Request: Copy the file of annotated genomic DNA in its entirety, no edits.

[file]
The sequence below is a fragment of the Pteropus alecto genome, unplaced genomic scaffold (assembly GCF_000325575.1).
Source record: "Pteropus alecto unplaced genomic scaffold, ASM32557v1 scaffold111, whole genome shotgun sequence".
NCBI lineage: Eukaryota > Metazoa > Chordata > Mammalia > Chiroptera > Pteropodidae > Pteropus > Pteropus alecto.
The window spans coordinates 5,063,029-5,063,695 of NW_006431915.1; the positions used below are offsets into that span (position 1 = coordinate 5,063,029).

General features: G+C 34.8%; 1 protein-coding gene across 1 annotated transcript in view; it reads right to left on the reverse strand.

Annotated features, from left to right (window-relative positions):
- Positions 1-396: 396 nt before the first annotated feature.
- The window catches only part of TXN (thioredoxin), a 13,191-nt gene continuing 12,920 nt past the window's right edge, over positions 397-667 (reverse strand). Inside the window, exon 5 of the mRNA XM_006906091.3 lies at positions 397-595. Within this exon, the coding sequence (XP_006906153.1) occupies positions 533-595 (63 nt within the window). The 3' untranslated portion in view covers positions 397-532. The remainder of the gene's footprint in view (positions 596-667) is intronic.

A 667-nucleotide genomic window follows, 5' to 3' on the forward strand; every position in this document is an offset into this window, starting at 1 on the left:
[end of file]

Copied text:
The sequence below is a fragment of the Pteropus alecto genome, unplaced genomic scaffold (assembly GCF_000325575.1).
Source record: "Pteropus alecto unplaced genomic scaffold, ASM32557v1 scaffold111, whole genome shotgun sequence".
NCBI lineage: Eukaryota > Metazoa > Chordata > Mammalia > Chiroptera > Pteropodidae > Pteropus > Pteropus alecto.
The window spans coordinates 5,063,029-5,063,695 of NW_006431915.1; the positions used below are offsets into that span (position 1 = coordinate 5,063,029).

General features: G+C 34.8%; 1 protein-coding gene across 1 annotated transcript in view; it reads right to left on the reverse strand.

Annotated features, from left to right (window-relative positions):
- Positions 1-396: 396 nt before the first annotated feature.
- The window catches only part of TXN (thioredoxin), a 13,191-nt gene continuing 12,920 nt past the window's right edge, over positions 397-667 (reverse strand). Inside the window, exon 5 of the mRNA XM_006906091.3 lies at positions 397-595. Within this exon, the coding sequence (XP_006906153.1) occupies positions 533-595 (63 nt within the window). The 3' untranslated portion in view covers positions 397-532. The remainder of the gene's footprint in view (positions 596-667) is intronic.

A 667-nucleotide genomic window follows, 5' to 3' on the forward strand; every position in this document is an offset into this window, starting at 1 on the left: